Parent Material: Link to General Geology of Plymouth County, Massachusetts
Parent material is the unconsolidated mineral and organic deposits in which soils are developing. It determines the mineralogical composition and contributes largely to the physical and chemical characteristics of the soil. The kind of parent material also influences the rate at which soil forming processes take place.

Due to the effects of the Wisconsinan glaciation, insufficient time has elapsed to significantly alter the glacial deposits. The influence of parent material is very apparent in the soils of Plymouth County. Parent material is roughly divided into two broad groups; glacial (Late Pleistocene) deposits and post glacial (Holocene) deposits. There are four general types of glacial deposits recognized in the survey area, they are; till, fluvial, lacustrine, and ice-contact deposits. Post glacial deposits are sediments which were deposited after the last glacial period which ended approximately 10,000 years ago. Post glacial deposits recognized in the survey area include, eolian silts and sands, alluvial (floodplain) deposits, freshwater and marine organic deposits, and coastal beaches and sand dunes desposits.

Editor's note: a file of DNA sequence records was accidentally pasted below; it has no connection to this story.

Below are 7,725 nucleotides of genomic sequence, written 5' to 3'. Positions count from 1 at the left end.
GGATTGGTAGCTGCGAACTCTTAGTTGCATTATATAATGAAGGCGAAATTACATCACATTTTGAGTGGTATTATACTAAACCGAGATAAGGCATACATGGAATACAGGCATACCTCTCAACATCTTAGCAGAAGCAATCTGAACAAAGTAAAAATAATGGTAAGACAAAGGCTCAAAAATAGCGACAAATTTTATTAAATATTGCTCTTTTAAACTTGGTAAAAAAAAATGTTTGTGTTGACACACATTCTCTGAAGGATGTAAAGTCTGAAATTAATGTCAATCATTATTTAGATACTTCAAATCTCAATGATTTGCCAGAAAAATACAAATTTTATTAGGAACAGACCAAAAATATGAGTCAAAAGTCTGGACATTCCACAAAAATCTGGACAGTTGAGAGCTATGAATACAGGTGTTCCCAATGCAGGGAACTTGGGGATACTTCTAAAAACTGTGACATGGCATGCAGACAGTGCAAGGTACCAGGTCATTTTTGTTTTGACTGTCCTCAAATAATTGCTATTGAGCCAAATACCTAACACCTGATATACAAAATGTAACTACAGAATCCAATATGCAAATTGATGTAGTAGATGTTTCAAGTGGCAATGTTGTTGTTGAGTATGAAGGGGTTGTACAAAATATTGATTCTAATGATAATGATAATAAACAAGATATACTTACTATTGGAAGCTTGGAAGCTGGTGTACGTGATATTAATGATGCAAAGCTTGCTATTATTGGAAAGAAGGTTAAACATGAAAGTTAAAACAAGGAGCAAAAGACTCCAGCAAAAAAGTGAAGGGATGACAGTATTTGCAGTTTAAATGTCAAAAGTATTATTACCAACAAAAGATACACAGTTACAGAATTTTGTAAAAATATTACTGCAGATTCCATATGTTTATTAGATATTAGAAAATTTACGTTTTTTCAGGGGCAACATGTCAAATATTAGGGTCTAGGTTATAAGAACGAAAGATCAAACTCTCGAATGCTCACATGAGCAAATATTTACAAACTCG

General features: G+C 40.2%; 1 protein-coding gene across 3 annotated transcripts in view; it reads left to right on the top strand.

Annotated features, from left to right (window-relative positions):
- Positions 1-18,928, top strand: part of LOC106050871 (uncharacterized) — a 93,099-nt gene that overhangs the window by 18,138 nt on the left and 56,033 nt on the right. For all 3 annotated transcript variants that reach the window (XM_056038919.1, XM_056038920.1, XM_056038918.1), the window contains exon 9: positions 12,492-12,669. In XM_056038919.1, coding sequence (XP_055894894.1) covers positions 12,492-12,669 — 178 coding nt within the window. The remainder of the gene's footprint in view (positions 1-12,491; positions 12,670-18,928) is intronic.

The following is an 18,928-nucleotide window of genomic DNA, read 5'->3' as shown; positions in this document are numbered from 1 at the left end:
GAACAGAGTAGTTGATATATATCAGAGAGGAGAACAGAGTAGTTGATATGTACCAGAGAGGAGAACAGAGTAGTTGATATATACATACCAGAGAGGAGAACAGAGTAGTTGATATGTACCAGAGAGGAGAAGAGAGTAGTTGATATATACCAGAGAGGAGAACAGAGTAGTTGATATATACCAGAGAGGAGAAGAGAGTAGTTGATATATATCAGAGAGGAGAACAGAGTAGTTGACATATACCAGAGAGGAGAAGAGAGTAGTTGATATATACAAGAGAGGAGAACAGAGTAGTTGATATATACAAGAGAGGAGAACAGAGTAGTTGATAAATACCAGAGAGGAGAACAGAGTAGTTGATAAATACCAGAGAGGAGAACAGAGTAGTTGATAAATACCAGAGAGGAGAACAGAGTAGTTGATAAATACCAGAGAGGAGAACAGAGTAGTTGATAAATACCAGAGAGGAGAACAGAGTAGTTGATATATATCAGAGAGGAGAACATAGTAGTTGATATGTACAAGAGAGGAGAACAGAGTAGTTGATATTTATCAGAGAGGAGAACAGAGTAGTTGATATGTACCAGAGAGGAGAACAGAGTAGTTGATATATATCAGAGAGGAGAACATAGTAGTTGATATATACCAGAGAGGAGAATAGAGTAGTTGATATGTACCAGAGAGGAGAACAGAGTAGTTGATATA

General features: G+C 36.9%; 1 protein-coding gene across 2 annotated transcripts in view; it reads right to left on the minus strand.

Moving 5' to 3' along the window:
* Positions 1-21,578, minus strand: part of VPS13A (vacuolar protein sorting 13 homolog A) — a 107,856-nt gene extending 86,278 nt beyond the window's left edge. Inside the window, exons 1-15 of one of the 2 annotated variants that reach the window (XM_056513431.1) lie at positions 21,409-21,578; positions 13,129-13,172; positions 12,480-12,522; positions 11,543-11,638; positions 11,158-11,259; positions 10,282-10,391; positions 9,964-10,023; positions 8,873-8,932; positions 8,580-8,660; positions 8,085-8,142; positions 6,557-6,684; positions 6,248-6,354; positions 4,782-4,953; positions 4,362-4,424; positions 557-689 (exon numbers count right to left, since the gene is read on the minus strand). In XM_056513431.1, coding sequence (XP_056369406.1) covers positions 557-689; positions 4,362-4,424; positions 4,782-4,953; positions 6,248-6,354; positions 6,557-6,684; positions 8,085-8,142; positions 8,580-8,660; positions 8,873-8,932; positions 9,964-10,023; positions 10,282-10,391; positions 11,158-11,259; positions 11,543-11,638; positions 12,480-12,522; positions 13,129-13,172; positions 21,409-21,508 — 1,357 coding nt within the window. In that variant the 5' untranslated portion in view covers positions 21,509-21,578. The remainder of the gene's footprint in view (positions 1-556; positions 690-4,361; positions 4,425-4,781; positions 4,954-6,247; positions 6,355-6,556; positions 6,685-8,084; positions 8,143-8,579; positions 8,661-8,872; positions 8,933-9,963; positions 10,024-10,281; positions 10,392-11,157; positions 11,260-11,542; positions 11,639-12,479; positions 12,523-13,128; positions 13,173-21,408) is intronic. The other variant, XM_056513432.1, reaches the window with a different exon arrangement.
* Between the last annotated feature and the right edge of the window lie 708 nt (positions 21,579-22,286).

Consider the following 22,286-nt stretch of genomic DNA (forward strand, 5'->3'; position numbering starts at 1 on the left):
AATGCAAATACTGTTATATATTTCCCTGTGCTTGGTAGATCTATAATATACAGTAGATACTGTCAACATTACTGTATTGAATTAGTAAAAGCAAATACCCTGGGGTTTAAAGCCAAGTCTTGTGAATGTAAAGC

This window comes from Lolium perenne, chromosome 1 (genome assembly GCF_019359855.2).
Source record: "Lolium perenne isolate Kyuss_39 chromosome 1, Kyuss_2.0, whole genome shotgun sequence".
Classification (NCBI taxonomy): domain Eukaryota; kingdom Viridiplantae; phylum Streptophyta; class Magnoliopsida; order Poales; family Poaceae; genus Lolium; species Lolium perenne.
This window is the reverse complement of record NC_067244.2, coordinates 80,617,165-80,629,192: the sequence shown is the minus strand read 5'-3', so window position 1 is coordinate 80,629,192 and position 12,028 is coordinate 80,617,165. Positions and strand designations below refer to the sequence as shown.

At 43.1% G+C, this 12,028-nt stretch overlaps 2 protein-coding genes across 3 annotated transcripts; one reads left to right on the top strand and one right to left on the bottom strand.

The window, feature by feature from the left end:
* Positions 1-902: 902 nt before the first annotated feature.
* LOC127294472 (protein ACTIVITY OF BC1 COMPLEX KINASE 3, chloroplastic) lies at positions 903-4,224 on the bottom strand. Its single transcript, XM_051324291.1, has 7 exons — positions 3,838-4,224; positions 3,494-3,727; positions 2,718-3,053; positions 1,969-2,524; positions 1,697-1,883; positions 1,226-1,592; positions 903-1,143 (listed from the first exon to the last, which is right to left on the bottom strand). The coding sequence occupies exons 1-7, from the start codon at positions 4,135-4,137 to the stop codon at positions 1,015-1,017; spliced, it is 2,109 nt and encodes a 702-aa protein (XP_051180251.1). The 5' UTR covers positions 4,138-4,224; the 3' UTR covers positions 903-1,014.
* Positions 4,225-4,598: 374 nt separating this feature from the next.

Glacial till is dominantly unsorted and unstratified sediments, deposited directly (beneath and within) by glacial ice. Till consists of a heterogeneous mixture of clay, silt, sand, gravel, stones and boulders. Two broad groupings of till have been recognized by soil scientists in Plymouth County. One is referred to as dense or basal till and is characterized by a loamy texture, with a moderate percentage of coarse fragments, and a dense, firm, slowly permeable substratum; locally referred to as hardpan. The Paxton and Montauk soils are representative soils that developed in these sediments. The other till referred to as ablation till, has a sandy texture, with a high percentage of coarse fragments, and a loose, permeable substratum. The Gloucester and Canton soils are representative soils that developed in this material.